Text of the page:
I live in Anchorage, Alaska, an extremely, almost militantly car-oriented city. Misguided zoning has produced a city that is only marginally walkable, so peds are viewed with suspicion or outright hostility. Nevertheless, the rules of the road as Daniel has laid them out conform to my memory of the corresponding traffic laws here. In theory, a pedestrian has it pretty good.
But any habitual attempt to exercise these rights is, unfortunately, liable to be life-shortening. I expect that’s true both here and in Melbourne, but I’m positive that the open-handed-fender-slap, if applied to Anchorage, would lead to hospitalization or fatality within the first ten attempts.
“Many motorists, myself included, give way when coming out of side-streets to crossing pedestrians. ”
Covered, generally, by page 31… “At Stop or Give Way signs […] you must not only give way to vehicles, but also to any pedestrians at or near the sign […]”
So, assuming, you are facing a stop or give way sign, what you are doing is legally required. But this is not the case if you are at an interesection without stop or give-way signs (e.g. a T intersection).
The solution to motorists driving too fast over zebra crossings is to make them speed humps. An example of this is the crossing in Neerim Rd outside Murrumbeena Station.
At least here in SA, zebra crossings were a myth – there was actually no such thing in the rule book.
To that end some councils years back made shopping centres remove them from their roads as, while drivers did honour the zebras, it was ultimately giving pedestrians a false sense of security since the zebra crossing was meaningless.
That said, I think the rules may have been amended (or it was addressed when the road rules were more or less standardised nationally) as they seem to have reappeared over the years.
*chuckles at John’s comment*
I must admit that there have been occasions where I’ve been concentrating on too many things at once (the traffic, looking for where I’m going, hearing the kid spill his drink all over him in the back) and I sometimes don’t let pedestrians cross when they should.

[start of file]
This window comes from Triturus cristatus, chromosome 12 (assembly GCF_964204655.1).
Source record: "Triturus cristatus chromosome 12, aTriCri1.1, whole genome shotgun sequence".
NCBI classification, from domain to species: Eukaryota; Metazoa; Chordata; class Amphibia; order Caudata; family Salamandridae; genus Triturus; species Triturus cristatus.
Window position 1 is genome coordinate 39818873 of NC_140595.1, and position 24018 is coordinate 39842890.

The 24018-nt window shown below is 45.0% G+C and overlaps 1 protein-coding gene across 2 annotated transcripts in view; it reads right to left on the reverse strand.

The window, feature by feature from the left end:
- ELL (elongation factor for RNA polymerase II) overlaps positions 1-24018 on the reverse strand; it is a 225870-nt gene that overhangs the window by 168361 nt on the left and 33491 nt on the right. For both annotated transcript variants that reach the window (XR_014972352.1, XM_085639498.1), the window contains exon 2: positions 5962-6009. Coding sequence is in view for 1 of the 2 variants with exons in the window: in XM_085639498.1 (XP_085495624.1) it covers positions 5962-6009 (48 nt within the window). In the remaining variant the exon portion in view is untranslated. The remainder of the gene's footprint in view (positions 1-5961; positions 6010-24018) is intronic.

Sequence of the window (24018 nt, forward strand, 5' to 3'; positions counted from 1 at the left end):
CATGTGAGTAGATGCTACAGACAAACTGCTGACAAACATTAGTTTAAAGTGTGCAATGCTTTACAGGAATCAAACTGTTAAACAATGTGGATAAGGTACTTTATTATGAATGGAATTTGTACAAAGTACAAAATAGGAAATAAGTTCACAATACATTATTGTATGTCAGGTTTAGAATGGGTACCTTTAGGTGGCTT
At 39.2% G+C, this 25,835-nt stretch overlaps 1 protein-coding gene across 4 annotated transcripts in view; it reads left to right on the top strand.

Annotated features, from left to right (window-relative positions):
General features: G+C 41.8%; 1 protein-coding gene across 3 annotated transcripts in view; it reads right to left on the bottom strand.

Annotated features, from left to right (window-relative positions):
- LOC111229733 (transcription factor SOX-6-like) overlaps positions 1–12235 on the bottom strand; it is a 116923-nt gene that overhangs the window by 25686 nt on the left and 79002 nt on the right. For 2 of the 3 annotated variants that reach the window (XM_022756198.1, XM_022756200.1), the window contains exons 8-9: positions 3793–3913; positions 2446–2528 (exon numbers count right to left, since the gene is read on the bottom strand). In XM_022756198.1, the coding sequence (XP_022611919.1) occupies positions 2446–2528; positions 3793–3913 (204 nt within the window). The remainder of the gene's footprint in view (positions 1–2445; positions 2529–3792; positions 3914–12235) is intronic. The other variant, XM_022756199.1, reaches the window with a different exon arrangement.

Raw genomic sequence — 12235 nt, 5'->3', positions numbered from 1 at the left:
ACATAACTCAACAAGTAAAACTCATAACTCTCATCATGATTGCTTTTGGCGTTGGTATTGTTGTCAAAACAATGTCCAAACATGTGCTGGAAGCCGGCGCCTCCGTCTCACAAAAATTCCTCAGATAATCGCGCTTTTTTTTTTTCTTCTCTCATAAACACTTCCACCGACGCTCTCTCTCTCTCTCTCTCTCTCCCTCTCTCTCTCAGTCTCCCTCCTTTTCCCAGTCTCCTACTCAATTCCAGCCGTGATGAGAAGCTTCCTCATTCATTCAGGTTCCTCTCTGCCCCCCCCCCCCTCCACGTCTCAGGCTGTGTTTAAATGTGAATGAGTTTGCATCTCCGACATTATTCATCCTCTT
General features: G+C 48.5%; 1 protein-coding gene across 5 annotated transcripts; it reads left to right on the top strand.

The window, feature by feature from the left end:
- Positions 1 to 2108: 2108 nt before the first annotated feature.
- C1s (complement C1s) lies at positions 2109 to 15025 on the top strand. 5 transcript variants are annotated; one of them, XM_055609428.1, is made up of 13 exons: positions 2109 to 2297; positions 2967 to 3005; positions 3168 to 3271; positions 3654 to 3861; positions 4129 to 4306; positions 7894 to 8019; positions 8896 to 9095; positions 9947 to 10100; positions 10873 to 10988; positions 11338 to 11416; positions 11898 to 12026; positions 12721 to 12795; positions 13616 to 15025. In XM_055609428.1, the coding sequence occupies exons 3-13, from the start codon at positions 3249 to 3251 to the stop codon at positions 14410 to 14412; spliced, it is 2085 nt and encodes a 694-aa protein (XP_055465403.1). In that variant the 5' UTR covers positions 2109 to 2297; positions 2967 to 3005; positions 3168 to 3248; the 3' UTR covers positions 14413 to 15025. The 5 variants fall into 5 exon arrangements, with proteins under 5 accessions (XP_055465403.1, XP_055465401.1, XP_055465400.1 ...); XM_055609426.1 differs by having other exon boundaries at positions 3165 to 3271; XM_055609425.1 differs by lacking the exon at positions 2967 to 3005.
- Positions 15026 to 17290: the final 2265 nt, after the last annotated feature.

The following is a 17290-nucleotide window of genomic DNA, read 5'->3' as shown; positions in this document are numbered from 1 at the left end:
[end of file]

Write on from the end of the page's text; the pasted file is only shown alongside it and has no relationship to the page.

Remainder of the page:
However, I do usually try to make sure I pay attention to what they’re doing, so that they can get across the road. Living now in a place where I can walk to where I need to go a lot of the time, I’m experiencing how scary it can be as a pedestrian along a very busy road with many side streets.
I guess that a vast majority of motorists just don’t get to experience it from the pedestrian point of view enough to appreciate how difficult it can be for a pedestrian.
Frank/John, I’ve been known to gently but noticeably tap my hand on the bonnet of a car that has fouled the pedestrian crossing.
Andrew, thanks for finding that. Have added a correction in my post.
I can almost guarantee that any vehicle coming out of the roundabout at Southgate near the Langham Hotel (heading south on Southgate Ave towards City Rd) will NOT stop for pedestrians.
See here: http://maps.google.com.au/maps?f=q&source=s_q&hl=en&geocode=&q=southbank+&sll=-25.335448,135.745076&sspn=38.047704,78.662109&ie=UTF8&ll=-37.821103,144.965512&spn=0.002059,0.004801&z=18&layer=c&cbll=-37.821017,144.965477&panoid=WFZomUBeD2qQahJHWotS_g&cbp=12,182.36,,1,5.97
I suppose the thing that makes me saddest about all this (from the motorist’s point of view – and this applies to SA where I live, but maybe not to other states) is that there are still rules covering Jaywalking but with all the other rules giving pedestrians virtual “open slather” the Jaywalking ones are (almost) never enforced. I nearly cheered out loud late last year when a Police Officer walking the beat in Adelaide CBD followed a pedestrian 3 blocks to give him a ticket for Jaywalking!!!!!
Daniel, you mention about motorists running the red and amber lights, but you don’t mention the pedestrians’ (almost) complete disregard for the flashing red man. I sometimes feel like awarding a Certificate of Achievement to any person who actually stops for that signal. But I wouldn’t be spending a lot on such Certificates – I haven’t, in 6 years of living here, seen a pedestrian in Adelaide’s CBD who’d qualify for one!
Noel, see this previous post. As it happens, Melbourne police are currently doing a blitz on CBD jaywalking.
However: A motorist running a red light is risking lives. A pedestrian being foolish is going to harm nobody but himself.
I’m not altogether sure about that glib Vic Roads statement that cars exiting from a roundabout do not need to give way to peds. _when_ the pedestrian is crossing within the intersection as defined by the property lines. Councils in car-centric locations (eg Echuca) go to some effort to corral the peds. away from the intersection. You could even consider the exits as a form of slip lane.
Have further revised the point about cars turning out of side streets. Although p31 does indeed say motorists have to give way to peds at Give Way and Stop Signs, that’s specifically concerning locations that are not at an intersection, though I don’t see why you’d have a sign other than at an intersection.